Chris White began his visual effects career more than 23 years ago at Industrial Light & Magic. He has worked on films such as MARS ATTACKS!, THE LOST WORLD, JURASSIC PARK, THE PERFECT STORM and STAR WARS: EPISODE II – ATTACK OF THE CLONES. In 2003, he joined Weta Digital and worked on KING KONG, AVATAR, RISE OF THE PLANET OF THE APES and THE HOBBIT trilogy.

What is your background?
I am entering my 23rd year in Visual Effects. My first job in the industry was designing the digital tornado software for the film Twister. Prior to that I was studying computer art and electronic visualization. My focus was on particle systems and effects simulation and I’ve always maintained an interest in these kinds of tools. One of my favourite achievements is the development of CityBot – the procedural environment engine used to create 1930s New York City for Peter Jackson’s KING KONG.

I’ve been at Weta Digital since THE LORD OF THE RINGS days and a Visual Effects Supervisor since THE WATER HORSE.

What was your feeling to be back in the MAZE RUNNER universe?
It’s good to be back to finish off the series. I always liked the MAZE RUNNER aesthetic. As effects artists, it gives us some interesting problems to solve.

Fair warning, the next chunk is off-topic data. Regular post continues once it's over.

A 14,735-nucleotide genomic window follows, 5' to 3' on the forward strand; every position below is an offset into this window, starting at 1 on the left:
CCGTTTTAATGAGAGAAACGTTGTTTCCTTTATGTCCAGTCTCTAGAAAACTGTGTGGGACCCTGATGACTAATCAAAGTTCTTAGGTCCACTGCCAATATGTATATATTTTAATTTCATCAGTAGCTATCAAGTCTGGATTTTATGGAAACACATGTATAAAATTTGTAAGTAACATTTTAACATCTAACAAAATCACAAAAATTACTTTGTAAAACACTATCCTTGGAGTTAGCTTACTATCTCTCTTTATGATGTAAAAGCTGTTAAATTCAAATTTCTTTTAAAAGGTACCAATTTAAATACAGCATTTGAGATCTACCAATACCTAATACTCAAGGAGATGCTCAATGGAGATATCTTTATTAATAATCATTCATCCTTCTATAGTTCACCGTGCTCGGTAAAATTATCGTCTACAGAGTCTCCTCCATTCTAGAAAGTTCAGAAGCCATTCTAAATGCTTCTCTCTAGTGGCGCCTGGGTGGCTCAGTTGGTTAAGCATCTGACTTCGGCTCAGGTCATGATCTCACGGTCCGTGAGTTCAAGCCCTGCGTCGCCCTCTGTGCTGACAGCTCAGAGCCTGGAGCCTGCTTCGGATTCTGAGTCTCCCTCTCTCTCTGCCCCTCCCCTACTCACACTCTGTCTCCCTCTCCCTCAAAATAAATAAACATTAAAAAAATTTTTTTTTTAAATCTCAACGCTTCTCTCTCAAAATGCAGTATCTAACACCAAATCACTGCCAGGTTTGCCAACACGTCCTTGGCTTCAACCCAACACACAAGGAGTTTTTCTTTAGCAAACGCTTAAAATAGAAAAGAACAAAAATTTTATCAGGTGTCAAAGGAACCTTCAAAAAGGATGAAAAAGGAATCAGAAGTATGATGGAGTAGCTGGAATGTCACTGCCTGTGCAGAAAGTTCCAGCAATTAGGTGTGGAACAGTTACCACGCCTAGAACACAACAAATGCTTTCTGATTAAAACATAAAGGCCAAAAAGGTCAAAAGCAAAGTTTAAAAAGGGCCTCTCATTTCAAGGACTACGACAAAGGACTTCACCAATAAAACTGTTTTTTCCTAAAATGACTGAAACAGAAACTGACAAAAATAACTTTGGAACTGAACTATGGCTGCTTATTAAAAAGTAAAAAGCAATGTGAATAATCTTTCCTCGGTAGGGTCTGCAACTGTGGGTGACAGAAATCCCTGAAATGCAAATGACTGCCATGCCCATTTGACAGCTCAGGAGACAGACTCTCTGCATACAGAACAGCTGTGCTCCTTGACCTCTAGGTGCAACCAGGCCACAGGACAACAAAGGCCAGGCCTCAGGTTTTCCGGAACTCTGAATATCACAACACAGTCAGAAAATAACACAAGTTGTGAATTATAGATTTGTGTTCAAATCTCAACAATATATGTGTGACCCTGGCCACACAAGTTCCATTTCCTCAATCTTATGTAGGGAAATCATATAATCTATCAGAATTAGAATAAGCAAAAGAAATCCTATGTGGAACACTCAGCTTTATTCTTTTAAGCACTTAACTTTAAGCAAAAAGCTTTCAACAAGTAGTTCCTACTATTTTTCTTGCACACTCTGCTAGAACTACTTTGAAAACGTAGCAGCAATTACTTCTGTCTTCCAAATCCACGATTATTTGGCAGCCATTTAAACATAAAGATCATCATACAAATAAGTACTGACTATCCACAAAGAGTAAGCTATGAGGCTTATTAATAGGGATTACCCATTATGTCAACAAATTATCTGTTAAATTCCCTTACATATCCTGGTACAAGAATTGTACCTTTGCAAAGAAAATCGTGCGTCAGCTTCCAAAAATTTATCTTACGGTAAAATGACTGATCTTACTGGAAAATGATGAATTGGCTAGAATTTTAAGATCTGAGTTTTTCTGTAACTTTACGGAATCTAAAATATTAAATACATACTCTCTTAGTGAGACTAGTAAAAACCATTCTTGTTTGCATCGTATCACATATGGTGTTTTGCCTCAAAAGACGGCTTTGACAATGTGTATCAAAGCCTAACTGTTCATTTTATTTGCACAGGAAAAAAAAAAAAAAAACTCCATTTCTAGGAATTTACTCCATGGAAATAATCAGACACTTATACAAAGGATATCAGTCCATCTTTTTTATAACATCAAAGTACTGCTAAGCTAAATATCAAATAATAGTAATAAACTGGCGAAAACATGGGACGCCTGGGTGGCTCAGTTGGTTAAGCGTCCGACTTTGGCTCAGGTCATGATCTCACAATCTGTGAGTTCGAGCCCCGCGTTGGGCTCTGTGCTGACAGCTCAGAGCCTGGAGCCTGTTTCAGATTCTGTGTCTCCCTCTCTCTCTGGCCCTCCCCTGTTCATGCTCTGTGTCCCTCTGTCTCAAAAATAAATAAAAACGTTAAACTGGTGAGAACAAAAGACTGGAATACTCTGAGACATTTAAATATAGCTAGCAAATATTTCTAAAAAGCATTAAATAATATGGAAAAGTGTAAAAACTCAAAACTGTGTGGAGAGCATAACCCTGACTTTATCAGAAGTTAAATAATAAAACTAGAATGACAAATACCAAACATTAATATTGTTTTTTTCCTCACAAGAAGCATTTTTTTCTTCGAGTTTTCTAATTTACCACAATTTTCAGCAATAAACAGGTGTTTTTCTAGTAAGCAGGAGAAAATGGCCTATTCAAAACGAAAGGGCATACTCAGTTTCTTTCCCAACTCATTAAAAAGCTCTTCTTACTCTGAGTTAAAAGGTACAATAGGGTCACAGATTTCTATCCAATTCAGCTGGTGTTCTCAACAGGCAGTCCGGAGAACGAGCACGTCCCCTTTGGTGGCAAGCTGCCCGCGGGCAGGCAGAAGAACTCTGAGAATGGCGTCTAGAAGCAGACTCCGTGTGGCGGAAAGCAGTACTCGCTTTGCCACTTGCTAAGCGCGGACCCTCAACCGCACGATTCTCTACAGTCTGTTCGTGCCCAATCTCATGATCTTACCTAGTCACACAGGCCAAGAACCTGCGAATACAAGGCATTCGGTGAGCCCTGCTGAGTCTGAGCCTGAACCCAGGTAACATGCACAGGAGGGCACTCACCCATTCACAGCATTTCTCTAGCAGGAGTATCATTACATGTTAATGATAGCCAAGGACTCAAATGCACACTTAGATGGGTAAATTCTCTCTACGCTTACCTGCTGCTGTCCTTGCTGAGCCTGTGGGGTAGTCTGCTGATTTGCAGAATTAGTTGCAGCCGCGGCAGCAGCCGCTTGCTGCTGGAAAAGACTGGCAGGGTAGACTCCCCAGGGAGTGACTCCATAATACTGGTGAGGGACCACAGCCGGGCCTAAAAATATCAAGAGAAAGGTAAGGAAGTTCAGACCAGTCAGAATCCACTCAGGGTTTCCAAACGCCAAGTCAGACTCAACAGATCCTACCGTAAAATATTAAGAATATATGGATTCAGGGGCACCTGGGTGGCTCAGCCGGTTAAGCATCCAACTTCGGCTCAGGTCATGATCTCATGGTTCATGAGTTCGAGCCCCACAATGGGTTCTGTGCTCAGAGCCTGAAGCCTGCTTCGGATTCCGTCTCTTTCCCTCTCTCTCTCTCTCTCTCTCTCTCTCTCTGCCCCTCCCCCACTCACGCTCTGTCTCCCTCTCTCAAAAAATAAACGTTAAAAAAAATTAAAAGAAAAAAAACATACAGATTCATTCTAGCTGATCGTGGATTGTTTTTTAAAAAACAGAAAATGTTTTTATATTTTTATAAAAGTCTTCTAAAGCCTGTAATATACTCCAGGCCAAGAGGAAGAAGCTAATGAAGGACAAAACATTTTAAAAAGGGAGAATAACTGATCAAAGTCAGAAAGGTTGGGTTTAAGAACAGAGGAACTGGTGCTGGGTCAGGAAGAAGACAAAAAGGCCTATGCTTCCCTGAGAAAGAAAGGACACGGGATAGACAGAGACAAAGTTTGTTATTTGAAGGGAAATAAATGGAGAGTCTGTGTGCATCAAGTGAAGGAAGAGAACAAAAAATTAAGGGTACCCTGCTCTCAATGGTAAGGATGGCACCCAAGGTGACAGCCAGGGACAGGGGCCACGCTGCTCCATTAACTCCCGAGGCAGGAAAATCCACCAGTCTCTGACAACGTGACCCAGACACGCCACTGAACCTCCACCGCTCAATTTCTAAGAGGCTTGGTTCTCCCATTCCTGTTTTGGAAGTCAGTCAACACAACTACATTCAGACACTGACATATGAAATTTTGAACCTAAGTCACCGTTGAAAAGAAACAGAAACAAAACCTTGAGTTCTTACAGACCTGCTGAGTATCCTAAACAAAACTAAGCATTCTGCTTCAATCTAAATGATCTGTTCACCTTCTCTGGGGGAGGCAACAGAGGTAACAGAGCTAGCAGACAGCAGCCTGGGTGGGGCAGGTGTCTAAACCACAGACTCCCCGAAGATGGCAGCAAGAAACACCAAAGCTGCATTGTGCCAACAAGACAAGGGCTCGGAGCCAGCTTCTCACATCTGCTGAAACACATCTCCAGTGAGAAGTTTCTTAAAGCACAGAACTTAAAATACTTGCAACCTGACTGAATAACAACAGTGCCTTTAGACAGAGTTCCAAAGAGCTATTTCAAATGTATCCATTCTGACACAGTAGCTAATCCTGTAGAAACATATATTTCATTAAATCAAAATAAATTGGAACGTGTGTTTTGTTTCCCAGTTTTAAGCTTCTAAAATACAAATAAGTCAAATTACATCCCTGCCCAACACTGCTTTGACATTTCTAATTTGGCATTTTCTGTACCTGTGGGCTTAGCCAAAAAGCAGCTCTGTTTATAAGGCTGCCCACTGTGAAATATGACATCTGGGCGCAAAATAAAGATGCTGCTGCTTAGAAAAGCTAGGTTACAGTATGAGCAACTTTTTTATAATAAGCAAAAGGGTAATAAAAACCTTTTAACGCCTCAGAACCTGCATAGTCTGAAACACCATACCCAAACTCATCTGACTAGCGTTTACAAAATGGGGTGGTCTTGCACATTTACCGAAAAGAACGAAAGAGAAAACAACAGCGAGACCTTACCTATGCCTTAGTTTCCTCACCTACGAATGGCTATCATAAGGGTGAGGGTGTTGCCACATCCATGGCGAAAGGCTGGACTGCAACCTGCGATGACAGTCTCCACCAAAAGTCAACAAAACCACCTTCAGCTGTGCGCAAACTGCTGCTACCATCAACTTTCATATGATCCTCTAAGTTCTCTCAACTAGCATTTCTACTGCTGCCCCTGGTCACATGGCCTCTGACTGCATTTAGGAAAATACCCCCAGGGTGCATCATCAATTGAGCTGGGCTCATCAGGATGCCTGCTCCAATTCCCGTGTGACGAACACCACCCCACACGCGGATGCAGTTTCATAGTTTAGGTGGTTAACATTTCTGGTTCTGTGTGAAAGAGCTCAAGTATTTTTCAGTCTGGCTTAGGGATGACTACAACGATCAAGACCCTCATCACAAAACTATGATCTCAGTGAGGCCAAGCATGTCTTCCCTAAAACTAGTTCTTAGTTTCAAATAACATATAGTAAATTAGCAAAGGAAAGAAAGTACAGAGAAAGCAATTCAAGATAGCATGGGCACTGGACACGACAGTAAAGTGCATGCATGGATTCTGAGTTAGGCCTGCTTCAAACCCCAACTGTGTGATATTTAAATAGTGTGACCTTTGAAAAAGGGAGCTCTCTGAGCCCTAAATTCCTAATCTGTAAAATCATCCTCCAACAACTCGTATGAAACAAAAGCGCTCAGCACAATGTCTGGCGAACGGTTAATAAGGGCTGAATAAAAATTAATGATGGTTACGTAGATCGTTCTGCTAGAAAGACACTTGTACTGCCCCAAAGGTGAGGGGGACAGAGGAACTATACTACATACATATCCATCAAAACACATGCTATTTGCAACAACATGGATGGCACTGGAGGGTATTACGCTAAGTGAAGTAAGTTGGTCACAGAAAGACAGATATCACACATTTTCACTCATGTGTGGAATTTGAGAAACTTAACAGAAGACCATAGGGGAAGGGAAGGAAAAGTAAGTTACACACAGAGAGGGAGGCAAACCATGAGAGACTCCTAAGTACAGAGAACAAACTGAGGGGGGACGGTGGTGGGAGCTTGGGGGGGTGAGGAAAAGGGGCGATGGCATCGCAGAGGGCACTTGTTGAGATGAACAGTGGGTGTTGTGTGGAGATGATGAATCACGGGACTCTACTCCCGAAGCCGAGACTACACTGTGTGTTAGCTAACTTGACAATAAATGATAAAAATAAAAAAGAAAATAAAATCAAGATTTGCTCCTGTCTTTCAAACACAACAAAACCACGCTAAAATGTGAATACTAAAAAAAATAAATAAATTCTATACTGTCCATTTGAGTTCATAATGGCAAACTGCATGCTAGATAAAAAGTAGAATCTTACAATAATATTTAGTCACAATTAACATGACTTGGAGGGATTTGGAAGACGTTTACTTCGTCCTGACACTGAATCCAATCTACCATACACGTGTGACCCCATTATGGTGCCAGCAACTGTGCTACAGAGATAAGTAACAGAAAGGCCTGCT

How was the collaboration with director Wes Ball and VFX Supervisor Matt Sloan?
The collaboration with Wes and Matt was great. I had worked with Wes on THE SCORCH TRIALS and a couple of other different projects over the years. Whether it was preproduction, during shooting, or in post-production we were able to brainstorm and play with different ideas to solve problems and finesse the shots.

What were their approaches and expectations for the visual effects?
The visual effects were taken into consideration throughout the entire process from pre-production, shooting, and of course through post. Wes and Matt are very supportive of our techniques and our ideas about the aesthetic. We worked in close partnership to establish a clear design aesthetic for the VFX, and to ensure they worked naturally with the live plates.

How did you organize the work with your VFX Producer and at Weta Digital?
From the very beginning I worked closely with the VFX Producer. As each shot was scripted and eventually filmed, we collaborated on determining the requirements for the shot. We evaluated the film as whole to determine the hundreds of digital props and assets and built a plan that would get us there.

Can you tell us more about the previz and postviz work?
Previz and postviz were particularly important for the some of the more complex sequences like the Train Chase, Bus Heist, and Destruction of WCKD sequence. They allowed us to get a feel for how all the action would fit together, and helped with the complex planning of each shot.

The movie opens with a big action sequence featuring a train. How did you create this sequence?